A Very Rare Guest Visits Kailua Beach
Wednesday - October 12, 2011
Alan Shepard is committed to making a difference in the lives of people in need. He spends most of his working days at the Waikiki Health Center as a substance abuse counselor.
But when he’s not giving his full attention to clients, Shepard can usually be found in the ocean pursuing his other two passions in life.
“I’m kind of an underwater photographer amateur, but love discovering things,” he chuckles. “I’ve always loved ocean life: years of personal study, minor in marine biology in undergrad (Indiana State) and working part time at the Waikiki Aquarium in the education department.”
So it’s no surprise that Shepard knew exactly what was coming at him during a recent trip to Kailua Beach. He and his family were enjoying a day at the popular Windward Oahu spot, when a 3-foot-long rhizostome jellyfish started swimming toward the shoreline near the boat ramp.
“To see this that close, this pelagic deep-water animal that close to shore was unheard of, and my heart was racing a mile a minute,” says Shepard, who was amazed to see the gentle creature swimming in waistdeep water. “Oh this is fantastic, better than seeing a shark or anything like that it was really cool!”
This was the second sighting of a massive jellyfish on Oahu’s Windward coastline in as many weeks. Darryl Manuwai and his family encountered an estimated 8-pound animal at Hukilau Beach in Laie.
But Shepard’s experience was extremely rare. He was able to capture nearly a dozen photos of what appeared to be very healthy jellyfish.
“Usually strong winds are accompanied by big waves and the animals get mashed to pieces in very bad conditions, but these pictures show it was in absolutely perfect condition,” says Andrew Rossiter, director of Waikiki Aquarium. “It’s a very, very special opportunity to see something unique.”
Shepard knew it was a special opportunity, as well.
“I saw it wasn’t damaged or sick and still moving quite well, so I followed it out past Flat Island to make sure no one tried to damage or grab it,” he says.
While escorting the jellyfish out to sea, Shepard was able to get close enough to see that he wasn’t the only one swimming by its side. A large striped-jack stayed within inches of the jellyfish the entire time.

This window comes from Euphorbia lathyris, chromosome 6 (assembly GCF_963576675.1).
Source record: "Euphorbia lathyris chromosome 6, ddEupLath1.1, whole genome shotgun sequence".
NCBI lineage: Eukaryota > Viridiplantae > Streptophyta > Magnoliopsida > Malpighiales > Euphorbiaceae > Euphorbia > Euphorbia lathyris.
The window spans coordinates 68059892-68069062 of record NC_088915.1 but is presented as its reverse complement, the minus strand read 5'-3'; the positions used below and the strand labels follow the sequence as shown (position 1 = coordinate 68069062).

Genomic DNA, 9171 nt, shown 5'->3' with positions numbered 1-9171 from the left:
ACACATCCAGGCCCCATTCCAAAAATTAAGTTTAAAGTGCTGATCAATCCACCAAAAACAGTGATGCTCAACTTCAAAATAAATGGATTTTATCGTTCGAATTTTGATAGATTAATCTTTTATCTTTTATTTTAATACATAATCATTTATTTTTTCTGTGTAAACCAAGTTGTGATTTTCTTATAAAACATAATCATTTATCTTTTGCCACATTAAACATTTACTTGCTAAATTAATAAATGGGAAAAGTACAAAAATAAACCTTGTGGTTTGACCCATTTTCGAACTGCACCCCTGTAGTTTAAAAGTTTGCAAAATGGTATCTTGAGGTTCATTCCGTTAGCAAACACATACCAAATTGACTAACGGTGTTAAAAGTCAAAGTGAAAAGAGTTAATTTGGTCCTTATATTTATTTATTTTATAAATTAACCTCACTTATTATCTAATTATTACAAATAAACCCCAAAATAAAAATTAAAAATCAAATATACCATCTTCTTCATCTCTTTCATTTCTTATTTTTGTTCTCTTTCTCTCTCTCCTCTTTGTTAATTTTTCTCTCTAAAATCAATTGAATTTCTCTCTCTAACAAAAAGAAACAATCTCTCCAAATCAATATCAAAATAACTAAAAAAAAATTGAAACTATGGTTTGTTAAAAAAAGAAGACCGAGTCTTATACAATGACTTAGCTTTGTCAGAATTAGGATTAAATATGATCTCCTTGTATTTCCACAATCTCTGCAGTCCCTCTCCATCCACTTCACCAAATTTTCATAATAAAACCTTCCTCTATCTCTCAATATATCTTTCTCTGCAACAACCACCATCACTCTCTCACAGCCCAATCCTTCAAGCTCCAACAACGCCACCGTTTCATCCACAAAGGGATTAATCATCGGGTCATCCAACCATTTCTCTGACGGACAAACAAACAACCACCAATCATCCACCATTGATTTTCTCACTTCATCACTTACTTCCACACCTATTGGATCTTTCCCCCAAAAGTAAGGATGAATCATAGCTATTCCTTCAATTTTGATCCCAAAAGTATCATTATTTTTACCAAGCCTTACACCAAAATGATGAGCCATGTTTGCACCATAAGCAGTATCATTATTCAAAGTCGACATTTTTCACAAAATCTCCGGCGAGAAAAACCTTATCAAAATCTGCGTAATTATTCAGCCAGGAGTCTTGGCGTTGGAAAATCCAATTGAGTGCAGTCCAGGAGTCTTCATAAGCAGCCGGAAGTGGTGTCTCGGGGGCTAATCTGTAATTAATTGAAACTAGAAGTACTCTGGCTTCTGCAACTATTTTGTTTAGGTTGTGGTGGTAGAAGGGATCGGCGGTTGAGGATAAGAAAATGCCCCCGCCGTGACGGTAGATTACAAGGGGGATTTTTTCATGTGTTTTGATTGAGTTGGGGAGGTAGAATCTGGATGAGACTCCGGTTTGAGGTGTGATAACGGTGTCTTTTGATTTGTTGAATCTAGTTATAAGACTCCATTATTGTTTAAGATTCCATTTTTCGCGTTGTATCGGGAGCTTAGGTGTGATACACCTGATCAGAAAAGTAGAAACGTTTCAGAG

“To see that fish that size stuck with it the whole time, it did not stray from it at all,” laughs Shepard.
Rossiter says such “escorts” are common with jellies.
“Some juvenile fishes actually live inside the bell of the jellyfish and they find safety there from other predators,” he says. “This jack was rather large.”
But what would bring two large open-ocean creatures so close to shore within such a short period of time? Some wondered if the March tsunami had anything to do with it, or if the ocean’s temperature played a role.
“What’s probably happened is there’s been an extended onshore wind blowing, and whenever that happens you get some really interesting animals coming up,” says Rossiter. “These are animals that usually live way way offshore and are very seldom seen around the island. But with strong winds, they were brought onshore.”
Despite its size, Rossiter says this type of jellyfish has a rather mild sting. Still he warns, “I wouldn’t recommend you touching them just in case you have an allergy to stings. Very, very unusual, so if you have an opportunity, see it and leave them in the sea. They’re much better off there.”
Shepard knows this opportunity may never repeat itself. But thanks to his trusty camera, he’ll always have memories of that oncein-a-lifetime day at Kailua Beach when Mother Nature brought a special guest to shore.
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